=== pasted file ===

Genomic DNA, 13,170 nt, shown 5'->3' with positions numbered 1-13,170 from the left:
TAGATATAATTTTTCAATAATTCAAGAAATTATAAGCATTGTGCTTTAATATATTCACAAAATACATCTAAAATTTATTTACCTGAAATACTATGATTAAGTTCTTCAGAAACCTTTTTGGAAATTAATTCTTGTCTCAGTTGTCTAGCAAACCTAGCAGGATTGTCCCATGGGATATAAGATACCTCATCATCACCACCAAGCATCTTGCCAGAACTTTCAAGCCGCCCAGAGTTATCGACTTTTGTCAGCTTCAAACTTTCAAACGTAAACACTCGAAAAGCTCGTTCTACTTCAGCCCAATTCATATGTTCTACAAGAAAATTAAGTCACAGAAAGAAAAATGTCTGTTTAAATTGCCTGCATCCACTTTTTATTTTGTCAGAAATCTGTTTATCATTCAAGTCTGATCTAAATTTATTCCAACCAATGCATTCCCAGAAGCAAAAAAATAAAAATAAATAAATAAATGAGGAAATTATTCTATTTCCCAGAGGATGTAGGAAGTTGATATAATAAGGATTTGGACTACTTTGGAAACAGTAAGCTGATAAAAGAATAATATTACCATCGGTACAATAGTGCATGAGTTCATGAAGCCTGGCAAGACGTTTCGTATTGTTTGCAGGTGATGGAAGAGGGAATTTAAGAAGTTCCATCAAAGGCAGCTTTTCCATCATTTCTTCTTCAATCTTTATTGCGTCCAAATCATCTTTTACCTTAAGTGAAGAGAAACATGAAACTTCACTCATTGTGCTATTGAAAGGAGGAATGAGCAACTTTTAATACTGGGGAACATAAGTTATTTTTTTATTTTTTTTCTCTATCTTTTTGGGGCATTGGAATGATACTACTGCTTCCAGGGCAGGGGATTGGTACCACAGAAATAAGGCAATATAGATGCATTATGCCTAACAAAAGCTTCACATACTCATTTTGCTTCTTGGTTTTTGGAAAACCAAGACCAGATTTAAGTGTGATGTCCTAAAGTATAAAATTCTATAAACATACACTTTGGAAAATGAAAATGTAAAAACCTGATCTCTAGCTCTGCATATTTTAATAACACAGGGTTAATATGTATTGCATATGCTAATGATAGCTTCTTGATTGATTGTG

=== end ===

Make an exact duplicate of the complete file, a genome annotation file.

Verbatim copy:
Genomic DNA, 13,170 nt, shown 5'->3' with positions numbered 1-13,170 from the left:
TAGATATAATTTTTCAATAATTCAAGAAATTATAAGCATTGTGCTTTAATATATTCACAAAATACATCTAAAATTTATTTACCTGAAATACTATGATTAAGTTCTTCAGAAACCTTTTTGGAAATTAATTCTTGTCTCAGTTGTCTAGCAAACCTAGCAGGATTGTCCCATGGGATATAAGATACCTCATCATCACCACCAAGCATCTTGCCAGAACTTTCAAGCCGCCCAGAGTTATCGACTTTTGTCAGCTTCAAACTTTCAAACGTAAACACTCGAAAAGCTCGTTCTACTTCAGCCCAATTCATATGTTCTACAAGAAAATTAAGTCACAGAAAGAAAAATGTCTGTTTAAATTGCCTGCATCCACTTTTTATTTTGTCAGAAATCTGTTTATCATTCAAGTCTGATCTAAATTTATTCCAACCAATGCATTCCCAGAAGCAAAAAAATAAAAATAAATAAATAAATGAGGAAATTATTCTATTTCCCAGAGGATGTAGGAAGTTGATATAATAAGGATTTGGACTACTTTGGAAACAGTAAGCTGATAAAAGAATAATATTACCATCGGTACAATAGTGCATGAGTTCATGAAGCCTGGCAAGACGTTTCGTATTGTTTGCAGGTGATGGAAGAGGGAATTTAAGAAGTTCCATCAAAGGCAGCTTTTCCATCATTTCTTCTTCAATCTTTATTGCGTCCAAATCATCTTTTACCTTAAGTGAAGAGAAACATGAAACTTCACTCATTGTGCTATTGAAAGGAGGAATGAGCAACTTTTAATACTGGGGAACATAAGTTATTTTTTTATTTTTTTTCTCTATCTTTTTGGGGCATTGGAATGATACTACTGCTTCCAGGGCAGGGGATTGGTACCACAGAAATAAGGCAATATAGATGCATTATGCCTAACAAAAGCTTCACATACTCATTTTGCTTCTTGGTTTTTGGAAAACCAAGACCAGATTTAAGTGTGATGTCCTAAAGTATAAAATTCTATAAACATACACTTTGGAAAATGAAAATGTAAAAACCTGATCTCTAGCTCTGCATATTTTAATAACACAGGGTTAATATGTATTGCATATGCTAATGATAGCTTCTTGATTGATTGTG